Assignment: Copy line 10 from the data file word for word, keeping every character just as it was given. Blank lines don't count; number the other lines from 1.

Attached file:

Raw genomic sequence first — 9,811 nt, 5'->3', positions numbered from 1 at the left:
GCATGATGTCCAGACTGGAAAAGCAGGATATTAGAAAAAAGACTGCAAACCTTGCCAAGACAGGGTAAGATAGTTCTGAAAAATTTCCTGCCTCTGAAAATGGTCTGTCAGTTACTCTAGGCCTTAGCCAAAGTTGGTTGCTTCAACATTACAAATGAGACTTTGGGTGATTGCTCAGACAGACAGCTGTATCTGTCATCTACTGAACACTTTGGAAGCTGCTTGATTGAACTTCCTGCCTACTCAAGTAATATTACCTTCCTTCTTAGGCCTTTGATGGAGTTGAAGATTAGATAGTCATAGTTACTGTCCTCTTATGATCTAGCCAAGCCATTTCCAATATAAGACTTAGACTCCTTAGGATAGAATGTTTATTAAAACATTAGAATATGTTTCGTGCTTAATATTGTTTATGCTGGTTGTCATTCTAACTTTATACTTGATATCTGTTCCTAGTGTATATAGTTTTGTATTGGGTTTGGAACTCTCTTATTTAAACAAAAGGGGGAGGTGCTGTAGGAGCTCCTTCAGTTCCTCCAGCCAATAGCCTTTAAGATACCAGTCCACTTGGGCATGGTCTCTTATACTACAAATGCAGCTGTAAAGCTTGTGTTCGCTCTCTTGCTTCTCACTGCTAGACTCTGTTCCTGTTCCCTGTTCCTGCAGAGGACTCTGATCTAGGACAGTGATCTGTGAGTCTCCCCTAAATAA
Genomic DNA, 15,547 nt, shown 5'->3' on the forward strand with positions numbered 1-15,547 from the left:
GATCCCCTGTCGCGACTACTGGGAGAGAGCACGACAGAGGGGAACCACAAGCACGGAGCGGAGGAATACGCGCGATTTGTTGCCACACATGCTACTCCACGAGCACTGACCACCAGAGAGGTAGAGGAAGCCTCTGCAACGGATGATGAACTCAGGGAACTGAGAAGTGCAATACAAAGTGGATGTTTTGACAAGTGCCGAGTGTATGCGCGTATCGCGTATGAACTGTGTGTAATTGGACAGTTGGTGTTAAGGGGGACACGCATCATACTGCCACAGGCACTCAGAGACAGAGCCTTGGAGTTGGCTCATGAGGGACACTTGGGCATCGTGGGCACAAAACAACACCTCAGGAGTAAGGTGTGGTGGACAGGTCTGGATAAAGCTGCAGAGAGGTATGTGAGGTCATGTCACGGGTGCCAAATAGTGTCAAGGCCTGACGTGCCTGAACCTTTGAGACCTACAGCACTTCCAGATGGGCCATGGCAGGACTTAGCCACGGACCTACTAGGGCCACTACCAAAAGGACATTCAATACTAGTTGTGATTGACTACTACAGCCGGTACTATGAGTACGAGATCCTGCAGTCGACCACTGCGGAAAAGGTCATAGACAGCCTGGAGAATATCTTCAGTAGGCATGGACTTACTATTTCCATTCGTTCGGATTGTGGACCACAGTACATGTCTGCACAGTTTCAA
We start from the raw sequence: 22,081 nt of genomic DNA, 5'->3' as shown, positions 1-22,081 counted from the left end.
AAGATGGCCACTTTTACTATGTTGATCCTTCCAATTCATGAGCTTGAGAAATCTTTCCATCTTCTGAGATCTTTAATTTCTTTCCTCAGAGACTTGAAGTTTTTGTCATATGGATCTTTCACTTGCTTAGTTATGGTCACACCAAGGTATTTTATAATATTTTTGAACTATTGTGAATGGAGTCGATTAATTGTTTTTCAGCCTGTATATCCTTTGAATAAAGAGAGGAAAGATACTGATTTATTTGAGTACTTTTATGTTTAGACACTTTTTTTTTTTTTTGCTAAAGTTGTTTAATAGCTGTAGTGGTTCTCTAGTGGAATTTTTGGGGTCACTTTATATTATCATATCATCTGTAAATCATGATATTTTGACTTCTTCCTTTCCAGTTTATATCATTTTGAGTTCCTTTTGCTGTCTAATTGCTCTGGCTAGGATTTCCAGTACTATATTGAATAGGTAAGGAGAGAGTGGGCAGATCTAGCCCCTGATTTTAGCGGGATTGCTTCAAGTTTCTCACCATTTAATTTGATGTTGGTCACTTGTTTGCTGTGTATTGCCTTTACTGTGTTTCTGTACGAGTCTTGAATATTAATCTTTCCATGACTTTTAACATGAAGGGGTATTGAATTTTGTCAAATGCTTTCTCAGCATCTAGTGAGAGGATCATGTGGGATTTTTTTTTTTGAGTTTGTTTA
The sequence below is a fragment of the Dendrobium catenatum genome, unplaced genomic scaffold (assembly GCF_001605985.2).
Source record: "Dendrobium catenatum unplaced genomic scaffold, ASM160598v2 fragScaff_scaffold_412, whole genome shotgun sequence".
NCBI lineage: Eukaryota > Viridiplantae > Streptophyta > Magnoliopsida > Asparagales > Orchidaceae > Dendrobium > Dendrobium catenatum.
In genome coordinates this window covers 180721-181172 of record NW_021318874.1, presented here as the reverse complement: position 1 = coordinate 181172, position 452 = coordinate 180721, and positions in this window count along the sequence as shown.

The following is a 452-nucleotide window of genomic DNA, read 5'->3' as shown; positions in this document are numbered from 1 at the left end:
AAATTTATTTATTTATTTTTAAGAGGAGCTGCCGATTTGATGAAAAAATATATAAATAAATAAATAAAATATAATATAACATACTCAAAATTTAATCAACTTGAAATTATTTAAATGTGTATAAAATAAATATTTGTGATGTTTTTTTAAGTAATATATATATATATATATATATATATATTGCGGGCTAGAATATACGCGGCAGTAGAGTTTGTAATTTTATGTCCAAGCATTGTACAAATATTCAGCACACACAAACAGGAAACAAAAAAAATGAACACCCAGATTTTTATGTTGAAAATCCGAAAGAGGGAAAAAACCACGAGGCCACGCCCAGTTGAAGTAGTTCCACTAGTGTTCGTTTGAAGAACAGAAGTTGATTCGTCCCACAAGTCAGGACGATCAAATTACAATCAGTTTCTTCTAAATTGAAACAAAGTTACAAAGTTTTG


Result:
In genome coordinates this window covers 180721-181172 of record NW_021318874.1, presented here as the reverse complement: position 1 = coordinate 181172, position 452 = coordinate 180721, and positions in this window count along the sequence as shown.